3 September 1998
Canal proposed to revive Nicaraguan waterway

                  MANAGUA, Sept 3 (Reuters) - Nicaraguan legislators on Thursday proposed
                  creating a $50 million commercial waterway linking Nicaragua's Pacific region
                  to the Caribbean, reviving a trade route that dates to the 16th Century.

                  The proposal, introduced as a bill to the National Assembly, would grant
                  EcoCanal S.A. the rights to the project, beginning with a feasibility study, in
                  the hopes of starting construction in 2000, EcoCanal officials said.

                  "The idea is to rehabilitate an old commercial waterway for the 21st Century
                  and the globalized market," Tim Coone, EcoCanal's technical director, told

                  EcoCanal is a private firm that incorporated last year to promote the canal,
                  which is meant to aid the transportation of goods within Nicaragua and is not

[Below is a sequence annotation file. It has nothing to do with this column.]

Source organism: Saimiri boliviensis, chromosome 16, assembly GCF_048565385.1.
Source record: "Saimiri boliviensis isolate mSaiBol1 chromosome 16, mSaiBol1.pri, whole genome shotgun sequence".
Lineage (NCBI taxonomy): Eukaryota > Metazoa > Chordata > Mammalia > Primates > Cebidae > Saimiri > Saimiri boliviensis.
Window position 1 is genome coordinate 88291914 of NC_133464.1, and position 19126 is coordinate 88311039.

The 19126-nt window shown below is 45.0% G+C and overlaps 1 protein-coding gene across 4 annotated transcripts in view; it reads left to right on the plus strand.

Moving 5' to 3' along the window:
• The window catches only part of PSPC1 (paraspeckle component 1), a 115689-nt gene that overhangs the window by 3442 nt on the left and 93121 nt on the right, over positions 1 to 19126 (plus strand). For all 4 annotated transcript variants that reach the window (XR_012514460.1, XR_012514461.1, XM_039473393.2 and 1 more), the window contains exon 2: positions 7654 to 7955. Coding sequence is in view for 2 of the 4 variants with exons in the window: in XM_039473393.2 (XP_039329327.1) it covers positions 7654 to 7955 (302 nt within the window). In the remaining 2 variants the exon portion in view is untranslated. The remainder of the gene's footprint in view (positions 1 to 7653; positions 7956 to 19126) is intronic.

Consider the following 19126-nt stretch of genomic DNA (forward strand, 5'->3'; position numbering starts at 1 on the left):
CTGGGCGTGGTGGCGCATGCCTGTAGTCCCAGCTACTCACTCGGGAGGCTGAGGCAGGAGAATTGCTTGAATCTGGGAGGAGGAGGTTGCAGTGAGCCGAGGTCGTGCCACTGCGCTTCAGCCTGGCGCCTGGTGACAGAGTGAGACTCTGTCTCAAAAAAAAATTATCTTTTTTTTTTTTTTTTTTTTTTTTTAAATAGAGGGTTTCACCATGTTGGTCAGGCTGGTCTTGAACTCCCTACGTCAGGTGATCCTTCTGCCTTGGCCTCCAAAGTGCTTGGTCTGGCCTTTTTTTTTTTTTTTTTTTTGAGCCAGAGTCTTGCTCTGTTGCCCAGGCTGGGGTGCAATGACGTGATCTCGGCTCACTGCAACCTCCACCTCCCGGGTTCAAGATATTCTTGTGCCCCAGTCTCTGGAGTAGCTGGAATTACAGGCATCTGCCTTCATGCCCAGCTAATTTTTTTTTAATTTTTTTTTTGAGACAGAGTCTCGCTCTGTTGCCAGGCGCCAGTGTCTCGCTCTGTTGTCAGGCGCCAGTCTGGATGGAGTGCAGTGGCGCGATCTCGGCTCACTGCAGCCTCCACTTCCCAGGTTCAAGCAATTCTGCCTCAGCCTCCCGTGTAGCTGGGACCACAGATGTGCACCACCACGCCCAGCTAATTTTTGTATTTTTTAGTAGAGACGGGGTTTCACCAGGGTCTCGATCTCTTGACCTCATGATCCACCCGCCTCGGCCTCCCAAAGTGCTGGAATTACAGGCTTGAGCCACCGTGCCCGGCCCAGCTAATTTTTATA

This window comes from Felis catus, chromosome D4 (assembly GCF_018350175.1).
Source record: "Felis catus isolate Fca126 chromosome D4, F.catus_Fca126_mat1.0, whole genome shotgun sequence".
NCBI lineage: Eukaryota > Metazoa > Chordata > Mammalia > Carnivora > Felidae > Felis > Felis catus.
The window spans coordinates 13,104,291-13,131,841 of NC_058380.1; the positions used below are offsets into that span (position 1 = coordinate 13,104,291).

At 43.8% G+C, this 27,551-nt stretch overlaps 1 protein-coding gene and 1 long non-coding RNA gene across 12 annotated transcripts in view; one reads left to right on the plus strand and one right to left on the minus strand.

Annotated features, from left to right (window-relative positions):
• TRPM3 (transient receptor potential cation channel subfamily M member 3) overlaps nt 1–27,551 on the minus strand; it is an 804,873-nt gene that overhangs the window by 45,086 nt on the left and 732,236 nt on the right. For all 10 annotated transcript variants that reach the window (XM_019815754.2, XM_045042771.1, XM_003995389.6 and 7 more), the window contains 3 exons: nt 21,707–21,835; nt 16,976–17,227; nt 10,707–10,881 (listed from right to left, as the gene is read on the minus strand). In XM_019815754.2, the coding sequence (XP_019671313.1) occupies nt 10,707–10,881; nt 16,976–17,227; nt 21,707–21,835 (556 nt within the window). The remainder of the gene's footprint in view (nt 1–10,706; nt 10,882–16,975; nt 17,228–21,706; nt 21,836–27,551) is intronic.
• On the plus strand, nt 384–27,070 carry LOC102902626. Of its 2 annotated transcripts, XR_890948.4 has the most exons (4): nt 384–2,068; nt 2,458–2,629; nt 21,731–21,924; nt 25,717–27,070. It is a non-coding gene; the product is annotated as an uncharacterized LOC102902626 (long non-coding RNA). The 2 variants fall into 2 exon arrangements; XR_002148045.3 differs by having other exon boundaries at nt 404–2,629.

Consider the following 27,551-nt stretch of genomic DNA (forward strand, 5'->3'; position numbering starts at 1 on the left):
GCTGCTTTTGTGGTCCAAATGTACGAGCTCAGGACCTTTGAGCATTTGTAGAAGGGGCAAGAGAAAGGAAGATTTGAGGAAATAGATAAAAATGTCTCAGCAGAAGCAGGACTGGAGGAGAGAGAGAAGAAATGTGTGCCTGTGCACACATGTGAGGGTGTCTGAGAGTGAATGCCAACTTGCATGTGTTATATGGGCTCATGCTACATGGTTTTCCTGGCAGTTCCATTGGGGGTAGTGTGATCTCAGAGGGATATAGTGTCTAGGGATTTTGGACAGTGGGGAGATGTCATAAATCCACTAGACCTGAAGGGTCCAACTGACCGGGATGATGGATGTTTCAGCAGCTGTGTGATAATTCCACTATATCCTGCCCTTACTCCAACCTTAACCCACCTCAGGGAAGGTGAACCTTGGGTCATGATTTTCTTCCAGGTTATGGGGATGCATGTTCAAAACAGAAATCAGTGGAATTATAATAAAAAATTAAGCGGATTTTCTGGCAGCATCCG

seen as a competitor to the Panama Canal.

                  Nicaragua's Pacific Coast is cut off from the Caribbean Sea by a large
                  mountain range and jungle terrain. There is no highway connecting the two
                  coasts. But Lake Nicaragua, the largest freshwater lake in Central America,
                  dumps into the San Juan River, which crosses the isthmus and reaches the

                  Spanish colonists once sailed the route in the 1500s, making it an important
                  trade avenue to move commerce between Spain's American colonies and the
                  mother country.

                  But geological changes over the years have rendered the San Juan difficult to
                  navigate. The plan introduced on Thursday would require dredging part of the
                  river, a biologically diverse and relatively undisturbed ecosystem sometimes
                  called the Amazon of Central America.

                  The 200-mile (325-km) waterway would run from Granada on the
                  northwestern edge of Lake Nicaragua to San Juan del Norte at the mouth of
                  the San Juan River on the Caribbean Coast.

                  It would accommodate boats carrying up to 200 metric tons of cargo and
                  could cut in half the cost of transporting goods within Nicaragua, Coone said.

                  Copyright 1998 Reuters Limited.